Regulation is coming. We know that and yet even if that weren’t true, the case for deploying Open Banking tech as a Buy Now, Pay Later provider is compelling. It is a case with three key components - Fraud prevention, risk mitigation, and opportunity cost.
This is probably the most straightforward case for deploying Open Banking tech in the BNPL sector. Account takeover fraud, where a fraudster gains access to a BNPL account and uses it to make fraudulent purchases, is by far the most common type of fraud to affect BNPL providers. Sending a user through an Open Banking account verification flow at the point of sale would act as a simple mitigation factor for this. With the right implementation, it can be achieved with a few as three clicks and delivered in less than 10 seconds. In short, it’s a no-brainer.
We expect that the incoming regulation will also extend the protection that section 75 offers to users into the BNPL space and again, a simple account verification flow can offer significant mitigation by confirming that the purchaser is the primary account holder. Secondary cardholders are exempt from Section 75 of the Credit Consumer Act and we’d expect that exemption to be maintained.
The majority of BNPL contracts are low value and would therefore be repaid over a period of 30 - 90 days. The Woolard Review quotes an average ticket price of £65 - £75 and goes on to state that it would be easy for someone to amass commitments of > £1000 in that period. This has a significant impact on the affordability of repayments and, given that CRA data often operates on a 30 - 45 day (and sometimes up to 12 weeks) delay, presents a huge challenge for BNPL providers who want an accurate picture of their risk exposure - and this is a best case scenario. It's far from certain that CRAs will start to report BNPL contracts at all, major technical and contractual hurdles still exist.
Open Banking provides a very simple solution for this with data that is correct to the second and can be refreshed up to four times a day for a period of up to 90 days from the first connection. This means BNPL providers can use the data not just to get an accurate picture of someone’s current liquidity but also summaries of existing commitments to other BNPL providers. It also allows for the possibility of ongoing monitoring and smart intervention to avoid defaults.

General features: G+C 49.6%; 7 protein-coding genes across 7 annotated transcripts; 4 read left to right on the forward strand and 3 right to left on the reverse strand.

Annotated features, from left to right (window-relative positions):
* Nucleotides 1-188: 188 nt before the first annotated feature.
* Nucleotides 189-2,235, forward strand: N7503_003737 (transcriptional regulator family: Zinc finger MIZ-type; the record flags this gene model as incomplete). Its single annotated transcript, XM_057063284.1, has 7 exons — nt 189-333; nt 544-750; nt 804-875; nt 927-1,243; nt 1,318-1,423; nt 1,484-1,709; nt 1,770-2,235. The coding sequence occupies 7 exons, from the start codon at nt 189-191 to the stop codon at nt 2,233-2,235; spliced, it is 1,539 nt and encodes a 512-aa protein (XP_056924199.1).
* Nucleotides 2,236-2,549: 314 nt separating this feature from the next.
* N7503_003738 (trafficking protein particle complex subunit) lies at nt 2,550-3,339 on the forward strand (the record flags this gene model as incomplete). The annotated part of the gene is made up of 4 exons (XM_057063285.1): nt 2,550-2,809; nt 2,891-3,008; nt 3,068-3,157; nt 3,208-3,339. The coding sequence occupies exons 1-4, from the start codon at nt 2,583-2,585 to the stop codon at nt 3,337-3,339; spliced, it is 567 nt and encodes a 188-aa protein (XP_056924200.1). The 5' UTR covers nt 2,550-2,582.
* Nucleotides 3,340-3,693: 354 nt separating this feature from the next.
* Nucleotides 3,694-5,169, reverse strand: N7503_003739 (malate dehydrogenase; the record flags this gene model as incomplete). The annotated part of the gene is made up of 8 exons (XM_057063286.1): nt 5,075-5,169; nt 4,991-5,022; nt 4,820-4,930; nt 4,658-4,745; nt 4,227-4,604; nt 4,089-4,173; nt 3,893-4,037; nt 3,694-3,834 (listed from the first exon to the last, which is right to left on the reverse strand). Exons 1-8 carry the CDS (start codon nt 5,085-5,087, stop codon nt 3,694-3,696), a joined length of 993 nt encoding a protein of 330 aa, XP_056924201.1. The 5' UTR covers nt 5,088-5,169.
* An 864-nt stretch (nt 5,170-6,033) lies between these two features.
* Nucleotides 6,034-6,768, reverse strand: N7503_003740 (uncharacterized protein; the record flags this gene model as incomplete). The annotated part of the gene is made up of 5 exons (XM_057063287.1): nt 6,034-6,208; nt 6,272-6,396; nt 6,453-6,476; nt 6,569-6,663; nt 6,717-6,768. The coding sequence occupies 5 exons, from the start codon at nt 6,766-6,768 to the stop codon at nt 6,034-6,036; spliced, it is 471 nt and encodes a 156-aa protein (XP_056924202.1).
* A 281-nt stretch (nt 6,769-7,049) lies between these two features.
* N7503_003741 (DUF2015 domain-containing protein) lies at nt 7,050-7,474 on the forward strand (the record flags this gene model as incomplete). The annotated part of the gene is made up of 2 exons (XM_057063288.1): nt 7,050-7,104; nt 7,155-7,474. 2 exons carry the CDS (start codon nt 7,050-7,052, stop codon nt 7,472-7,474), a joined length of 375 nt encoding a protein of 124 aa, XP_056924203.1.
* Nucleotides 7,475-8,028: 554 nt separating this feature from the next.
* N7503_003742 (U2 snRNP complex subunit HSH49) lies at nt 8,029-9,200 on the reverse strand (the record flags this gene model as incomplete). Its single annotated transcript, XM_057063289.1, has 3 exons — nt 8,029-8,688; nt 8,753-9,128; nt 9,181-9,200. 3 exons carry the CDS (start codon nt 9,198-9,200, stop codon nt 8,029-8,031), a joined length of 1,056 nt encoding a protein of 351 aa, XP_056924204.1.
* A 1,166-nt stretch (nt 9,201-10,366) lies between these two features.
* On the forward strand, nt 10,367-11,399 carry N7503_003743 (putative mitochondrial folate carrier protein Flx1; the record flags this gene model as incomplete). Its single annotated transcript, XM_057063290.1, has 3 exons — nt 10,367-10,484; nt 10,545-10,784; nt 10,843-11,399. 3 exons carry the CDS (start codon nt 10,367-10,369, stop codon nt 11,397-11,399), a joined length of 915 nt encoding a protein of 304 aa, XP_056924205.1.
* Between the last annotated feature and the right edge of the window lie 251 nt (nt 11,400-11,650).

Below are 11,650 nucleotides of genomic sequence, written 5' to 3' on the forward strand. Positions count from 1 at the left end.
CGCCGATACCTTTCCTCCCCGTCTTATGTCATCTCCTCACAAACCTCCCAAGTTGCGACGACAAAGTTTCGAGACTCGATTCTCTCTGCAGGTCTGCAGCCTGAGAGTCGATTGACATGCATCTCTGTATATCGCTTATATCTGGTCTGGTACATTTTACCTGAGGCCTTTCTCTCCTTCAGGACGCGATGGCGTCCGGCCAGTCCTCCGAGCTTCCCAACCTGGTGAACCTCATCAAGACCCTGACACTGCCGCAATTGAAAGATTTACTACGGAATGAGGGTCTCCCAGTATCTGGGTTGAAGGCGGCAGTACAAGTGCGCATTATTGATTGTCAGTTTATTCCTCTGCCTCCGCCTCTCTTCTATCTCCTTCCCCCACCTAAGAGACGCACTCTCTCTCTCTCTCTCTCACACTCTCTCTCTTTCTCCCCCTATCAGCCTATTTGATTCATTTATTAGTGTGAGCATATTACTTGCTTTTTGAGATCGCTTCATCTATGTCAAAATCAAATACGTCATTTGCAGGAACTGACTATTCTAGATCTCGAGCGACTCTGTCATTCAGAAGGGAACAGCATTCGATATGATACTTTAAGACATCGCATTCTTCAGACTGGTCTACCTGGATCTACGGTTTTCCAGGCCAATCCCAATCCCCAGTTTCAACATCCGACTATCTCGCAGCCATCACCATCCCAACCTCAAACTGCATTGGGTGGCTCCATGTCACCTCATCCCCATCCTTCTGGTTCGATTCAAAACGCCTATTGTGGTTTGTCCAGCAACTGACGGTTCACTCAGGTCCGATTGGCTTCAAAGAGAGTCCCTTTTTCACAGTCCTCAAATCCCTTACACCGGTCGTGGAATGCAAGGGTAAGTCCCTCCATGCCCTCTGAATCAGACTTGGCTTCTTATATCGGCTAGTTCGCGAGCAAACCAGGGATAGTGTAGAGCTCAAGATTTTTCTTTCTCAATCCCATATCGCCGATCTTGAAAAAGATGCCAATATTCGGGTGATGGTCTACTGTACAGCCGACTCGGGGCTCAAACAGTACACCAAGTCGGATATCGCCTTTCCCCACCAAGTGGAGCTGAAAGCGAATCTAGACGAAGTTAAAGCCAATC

Research from Opinium at the end of 2020 showed that as much as 80% of rejected loan applications could have been accepted without increasing the lender’s tolerance for risk if the lender had access to more data about the applicant. On the assumption that mandatory affordability checks are a given in the medium term, Open Banking represents a significant opportunity to address this for thin-file applicants. The opportunity becomes more compelling in the context of short-term BNPL contracts as it makes more sense to align these with an applicant's current and recent liquidity than it does to use historical credit activity. Again, the lag in CRA data is a factor in this as short-term liquidity is only a valuable indicator if it’s up-to-date.
Open Banking’s use as a technology within the affordability and onboarding space is exploding right now. What’s interesting though is that from our experience, using the term affordability is far too broad. There are specific groups of organisations that have specific problems in common. That’s where we’re seeing the growth. We're seeing it in organisations that have hit a critical mass of data and are using it underpin a business case and build confidence in the novel solutions it offers. The BNPL sector is showing all of the early signs of joining that cohort and with the incoming regulation it’s our bet that this will be an exciting sector to be in over the coming months.
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